The Joint Planning Group (the JPG) played a small but significant part in the history of quality assurance in UK higher education. It’s 20 years since it undertook its work and it does seem as if we are now heading into a fragmented quality assurance landscape of the kind the JPG was established to address. I thought therefore it would be worth a look back at this group and its recommendations which led to the establishment of the Quality Assurance Agency and the quality framework we know and love today. The story of the JPG is notable for its length, for the efforts invested to deliver such a modest outcome, for the lack of influence by the universities on the final result.
One important dimension of the outcomes of the JPG was the assertion by the Committee of Vice-Chancellors and Principals (the CVCP, the forerunner to Universities UK) that not only was the final report good news for the sector, but that it was all thanks to the hard work and vision of the universities’ representative body. This was not wholly accurate. The worry must be that we are now heading towards a similar scenario where we will have a fragmented quality landscape, with different bodies involved and a new TEF too which will require something similar to the JPG to put it all back together. On top of that, the universities may still not have a significant influence over the outcome.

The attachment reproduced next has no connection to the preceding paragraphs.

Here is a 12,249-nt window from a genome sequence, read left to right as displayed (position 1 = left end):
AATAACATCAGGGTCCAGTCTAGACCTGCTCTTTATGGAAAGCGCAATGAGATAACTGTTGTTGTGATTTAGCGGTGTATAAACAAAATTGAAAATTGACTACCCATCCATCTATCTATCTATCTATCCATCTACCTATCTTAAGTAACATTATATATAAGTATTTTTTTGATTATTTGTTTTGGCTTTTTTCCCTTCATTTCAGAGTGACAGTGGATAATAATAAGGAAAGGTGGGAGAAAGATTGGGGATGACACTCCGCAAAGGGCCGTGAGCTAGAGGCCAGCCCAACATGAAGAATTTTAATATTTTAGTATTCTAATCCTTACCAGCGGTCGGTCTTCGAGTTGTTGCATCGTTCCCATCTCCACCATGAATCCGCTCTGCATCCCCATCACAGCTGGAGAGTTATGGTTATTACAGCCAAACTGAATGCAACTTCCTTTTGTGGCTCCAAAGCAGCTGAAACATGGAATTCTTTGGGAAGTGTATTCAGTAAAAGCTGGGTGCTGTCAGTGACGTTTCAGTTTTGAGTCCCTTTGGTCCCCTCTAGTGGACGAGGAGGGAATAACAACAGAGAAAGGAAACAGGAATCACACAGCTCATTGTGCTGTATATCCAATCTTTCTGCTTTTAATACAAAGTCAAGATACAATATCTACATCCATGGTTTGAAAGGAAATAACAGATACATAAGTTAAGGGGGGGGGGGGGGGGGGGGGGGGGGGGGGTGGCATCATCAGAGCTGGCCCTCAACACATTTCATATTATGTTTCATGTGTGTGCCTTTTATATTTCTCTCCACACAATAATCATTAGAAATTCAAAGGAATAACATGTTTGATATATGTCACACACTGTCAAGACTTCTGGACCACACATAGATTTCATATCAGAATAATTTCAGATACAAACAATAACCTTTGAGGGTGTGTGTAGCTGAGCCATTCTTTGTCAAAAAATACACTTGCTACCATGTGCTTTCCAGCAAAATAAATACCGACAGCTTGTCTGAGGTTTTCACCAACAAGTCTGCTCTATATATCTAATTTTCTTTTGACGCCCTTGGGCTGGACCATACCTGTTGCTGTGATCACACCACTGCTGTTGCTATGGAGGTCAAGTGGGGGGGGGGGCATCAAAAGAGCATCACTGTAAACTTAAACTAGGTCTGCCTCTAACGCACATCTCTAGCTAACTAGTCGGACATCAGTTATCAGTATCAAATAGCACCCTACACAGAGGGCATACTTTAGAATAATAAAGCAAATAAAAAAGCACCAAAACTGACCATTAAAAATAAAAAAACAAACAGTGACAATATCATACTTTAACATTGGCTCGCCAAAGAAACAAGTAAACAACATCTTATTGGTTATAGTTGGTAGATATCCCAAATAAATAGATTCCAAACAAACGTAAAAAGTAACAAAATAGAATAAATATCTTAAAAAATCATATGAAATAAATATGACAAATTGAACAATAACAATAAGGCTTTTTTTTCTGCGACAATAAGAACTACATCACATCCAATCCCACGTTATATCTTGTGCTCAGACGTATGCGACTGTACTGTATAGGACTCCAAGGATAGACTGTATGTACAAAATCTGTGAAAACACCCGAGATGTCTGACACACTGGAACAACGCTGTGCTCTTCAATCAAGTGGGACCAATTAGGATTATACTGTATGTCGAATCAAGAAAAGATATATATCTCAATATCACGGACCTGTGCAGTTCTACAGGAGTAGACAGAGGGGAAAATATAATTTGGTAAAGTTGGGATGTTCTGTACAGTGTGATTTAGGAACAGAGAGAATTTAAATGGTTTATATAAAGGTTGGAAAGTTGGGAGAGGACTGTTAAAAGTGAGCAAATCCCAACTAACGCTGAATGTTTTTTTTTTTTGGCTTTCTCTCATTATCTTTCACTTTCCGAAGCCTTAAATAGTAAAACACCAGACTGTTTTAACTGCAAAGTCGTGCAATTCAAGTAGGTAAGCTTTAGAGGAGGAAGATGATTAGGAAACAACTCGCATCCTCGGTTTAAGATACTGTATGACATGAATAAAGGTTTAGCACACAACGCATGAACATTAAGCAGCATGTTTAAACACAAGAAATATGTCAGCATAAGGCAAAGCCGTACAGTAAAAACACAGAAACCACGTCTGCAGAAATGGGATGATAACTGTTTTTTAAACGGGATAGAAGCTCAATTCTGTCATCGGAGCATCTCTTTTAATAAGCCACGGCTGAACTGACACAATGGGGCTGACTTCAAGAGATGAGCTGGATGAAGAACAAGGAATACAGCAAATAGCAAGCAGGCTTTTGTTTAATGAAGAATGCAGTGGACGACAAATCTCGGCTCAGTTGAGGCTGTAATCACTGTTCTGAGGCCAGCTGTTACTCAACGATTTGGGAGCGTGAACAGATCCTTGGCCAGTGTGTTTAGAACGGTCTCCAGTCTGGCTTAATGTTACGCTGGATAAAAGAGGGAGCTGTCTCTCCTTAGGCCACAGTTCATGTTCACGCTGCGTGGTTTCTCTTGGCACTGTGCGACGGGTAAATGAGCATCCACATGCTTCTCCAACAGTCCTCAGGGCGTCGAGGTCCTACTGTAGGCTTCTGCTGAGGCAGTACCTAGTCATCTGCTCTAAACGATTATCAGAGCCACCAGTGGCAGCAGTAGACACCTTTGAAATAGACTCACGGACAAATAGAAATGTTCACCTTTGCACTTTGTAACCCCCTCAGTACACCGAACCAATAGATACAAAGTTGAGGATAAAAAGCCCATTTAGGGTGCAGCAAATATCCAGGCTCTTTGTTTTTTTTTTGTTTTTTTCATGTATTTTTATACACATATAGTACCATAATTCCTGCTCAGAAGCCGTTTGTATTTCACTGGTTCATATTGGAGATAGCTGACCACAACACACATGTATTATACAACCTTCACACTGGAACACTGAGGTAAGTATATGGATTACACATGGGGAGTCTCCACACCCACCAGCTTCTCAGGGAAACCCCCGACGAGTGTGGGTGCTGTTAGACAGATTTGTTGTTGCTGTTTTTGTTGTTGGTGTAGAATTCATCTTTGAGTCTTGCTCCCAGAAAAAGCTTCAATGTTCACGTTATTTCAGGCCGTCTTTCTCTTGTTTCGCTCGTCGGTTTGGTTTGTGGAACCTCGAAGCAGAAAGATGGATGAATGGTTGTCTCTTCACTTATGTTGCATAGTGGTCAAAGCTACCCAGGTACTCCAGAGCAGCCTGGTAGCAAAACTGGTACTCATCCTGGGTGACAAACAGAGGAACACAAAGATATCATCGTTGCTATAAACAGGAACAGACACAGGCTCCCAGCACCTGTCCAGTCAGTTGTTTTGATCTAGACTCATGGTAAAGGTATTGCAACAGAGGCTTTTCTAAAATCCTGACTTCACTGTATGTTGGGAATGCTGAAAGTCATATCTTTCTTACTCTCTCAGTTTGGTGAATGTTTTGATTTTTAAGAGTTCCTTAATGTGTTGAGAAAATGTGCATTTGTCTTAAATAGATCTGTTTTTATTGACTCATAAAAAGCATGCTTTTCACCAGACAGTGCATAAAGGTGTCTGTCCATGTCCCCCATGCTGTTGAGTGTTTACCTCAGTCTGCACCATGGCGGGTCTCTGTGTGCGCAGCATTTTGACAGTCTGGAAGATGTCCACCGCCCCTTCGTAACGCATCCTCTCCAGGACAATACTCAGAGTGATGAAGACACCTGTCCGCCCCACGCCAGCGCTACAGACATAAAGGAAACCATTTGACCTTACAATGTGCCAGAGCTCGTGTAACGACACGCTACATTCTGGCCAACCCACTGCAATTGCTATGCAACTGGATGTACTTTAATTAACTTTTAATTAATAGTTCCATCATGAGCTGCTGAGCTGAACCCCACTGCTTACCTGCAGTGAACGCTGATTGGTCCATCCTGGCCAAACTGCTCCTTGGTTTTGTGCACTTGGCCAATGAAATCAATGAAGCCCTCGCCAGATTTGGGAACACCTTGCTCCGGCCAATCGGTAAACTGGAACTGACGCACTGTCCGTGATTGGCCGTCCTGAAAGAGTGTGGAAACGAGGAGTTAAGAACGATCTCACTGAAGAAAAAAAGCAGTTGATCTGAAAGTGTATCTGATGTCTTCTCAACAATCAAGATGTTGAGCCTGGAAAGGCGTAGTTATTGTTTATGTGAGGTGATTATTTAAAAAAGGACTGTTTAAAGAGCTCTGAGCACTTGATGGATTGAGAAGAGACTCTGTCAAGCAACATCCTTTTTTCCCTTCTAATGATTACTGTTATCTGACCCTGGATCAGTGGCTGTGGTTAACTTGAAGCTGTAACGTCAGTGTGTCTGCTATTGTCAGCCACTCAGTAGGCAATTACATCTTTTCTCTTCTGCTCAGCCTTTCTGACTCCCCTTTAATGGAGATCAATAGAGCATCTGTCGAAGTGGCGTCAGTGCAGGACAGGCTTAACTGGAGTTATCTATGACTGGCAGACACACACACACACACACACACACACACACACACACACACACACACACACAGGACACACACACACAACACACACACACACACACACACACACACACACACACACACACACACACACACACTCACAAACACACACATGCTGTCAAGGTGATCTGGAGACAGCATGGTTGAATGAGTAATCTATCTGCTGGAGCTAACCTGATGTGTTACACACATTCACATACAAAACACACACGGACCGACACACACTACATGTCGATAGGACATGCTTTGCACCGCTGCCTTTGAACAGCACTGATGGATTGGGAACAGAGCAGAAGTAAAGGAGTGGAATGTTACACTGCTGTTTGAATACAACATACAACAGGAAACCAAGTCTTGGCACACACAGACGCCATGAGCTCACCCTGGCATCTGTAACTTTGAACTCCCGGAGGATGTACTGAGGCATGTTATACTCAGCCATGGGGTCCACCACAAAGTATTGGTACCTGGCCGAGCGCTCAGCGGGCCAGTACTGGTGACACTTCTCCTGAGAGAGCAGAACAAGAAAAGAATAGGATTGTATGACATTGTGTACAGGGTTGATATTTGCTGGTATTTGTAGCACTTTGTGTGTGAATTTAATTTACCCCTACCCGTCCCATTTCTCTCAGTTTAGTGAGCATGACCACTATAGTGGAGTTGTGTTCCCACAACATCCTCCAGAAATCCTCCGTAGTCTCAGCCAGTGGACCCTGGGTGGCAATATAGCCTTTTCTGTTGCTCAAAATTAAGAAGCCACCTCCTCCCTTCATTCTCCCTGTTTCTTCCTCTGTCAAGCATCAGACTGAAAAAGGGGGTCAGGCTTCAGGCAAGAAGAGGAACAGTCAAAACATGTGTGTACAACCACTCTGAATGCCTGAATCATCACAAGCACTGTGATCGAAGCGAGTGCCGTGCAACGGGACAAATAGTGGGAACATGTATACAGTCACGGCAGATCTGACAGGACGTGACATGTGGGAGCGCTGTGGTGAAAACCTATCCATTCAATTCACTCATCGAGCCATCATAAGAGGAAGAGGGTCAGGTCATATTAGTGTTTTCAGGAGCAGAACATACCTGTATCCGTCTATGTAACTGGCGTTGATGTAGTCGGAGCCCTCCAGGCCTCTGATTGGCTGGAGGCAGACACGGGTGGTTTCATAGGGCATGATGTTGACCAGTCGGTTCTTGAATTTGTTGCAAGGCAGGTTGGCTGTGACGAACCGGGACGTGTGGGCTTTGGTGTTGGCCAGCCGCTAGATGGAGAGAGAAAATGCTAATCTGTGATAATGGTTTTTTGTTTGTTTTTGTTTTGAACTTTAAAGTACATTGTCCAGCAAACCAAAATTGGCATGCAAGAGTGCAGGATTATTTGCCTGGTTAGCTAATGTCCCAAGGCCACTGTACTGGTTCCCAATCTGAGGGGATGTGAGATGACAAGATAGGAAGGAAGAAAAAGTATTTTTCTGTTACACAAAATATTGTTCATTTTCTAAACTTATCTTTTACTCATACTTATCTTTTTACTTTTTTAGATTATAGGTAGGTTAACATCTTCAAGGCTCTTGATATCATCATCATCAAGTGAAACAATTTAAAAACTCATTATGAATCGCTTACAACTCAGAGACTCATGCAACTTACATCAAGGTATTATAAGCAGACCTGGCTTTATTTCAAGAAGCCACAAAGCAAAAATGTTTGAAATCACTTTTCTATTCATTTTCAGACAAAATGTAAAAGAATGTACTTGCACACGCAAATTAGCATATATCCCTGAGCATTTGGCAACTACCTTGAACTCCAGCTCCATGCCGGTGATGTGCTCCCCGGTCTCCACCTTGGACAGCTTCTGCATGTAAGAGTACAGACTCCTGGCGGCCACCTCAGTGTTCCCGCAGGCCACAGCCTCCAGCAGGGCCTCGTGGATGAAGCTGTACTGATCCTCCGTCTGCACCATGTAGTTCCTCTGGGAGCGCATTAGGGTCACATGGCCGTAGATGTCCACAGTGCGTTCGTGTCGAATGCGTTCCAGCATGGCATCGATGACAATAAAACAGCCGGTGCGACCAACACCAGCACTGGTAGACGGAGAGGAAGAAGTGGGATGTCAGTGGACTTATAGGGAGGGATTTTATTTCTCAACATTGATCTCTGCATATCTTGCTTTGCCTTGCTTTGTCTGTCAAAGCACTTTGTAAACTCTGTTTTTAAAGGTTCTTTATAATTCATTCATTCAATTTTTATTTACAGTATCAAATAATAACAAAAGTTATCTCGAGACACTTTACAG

All the gory details
The JPG process effectively started on 2 December 1994 (although the JPG itself was not formed for nearly another 12 months) when the Secretary of State for Education, addressing the CVCP, reported that she had invited HEFCE to develop proposals to bring together Quality Audit and Quality Assessment: ‘preferably [my emphasis] a way forward which has been agreed with representative bodies in higher education’. Nearly two years later, commenting on the Joint Planning Group’s draft final report, the (successor) Secretary of State stated that her initial reaction was that the proposals ‘provide a basis for effective and efficient quality assurance arrangements in higher education’.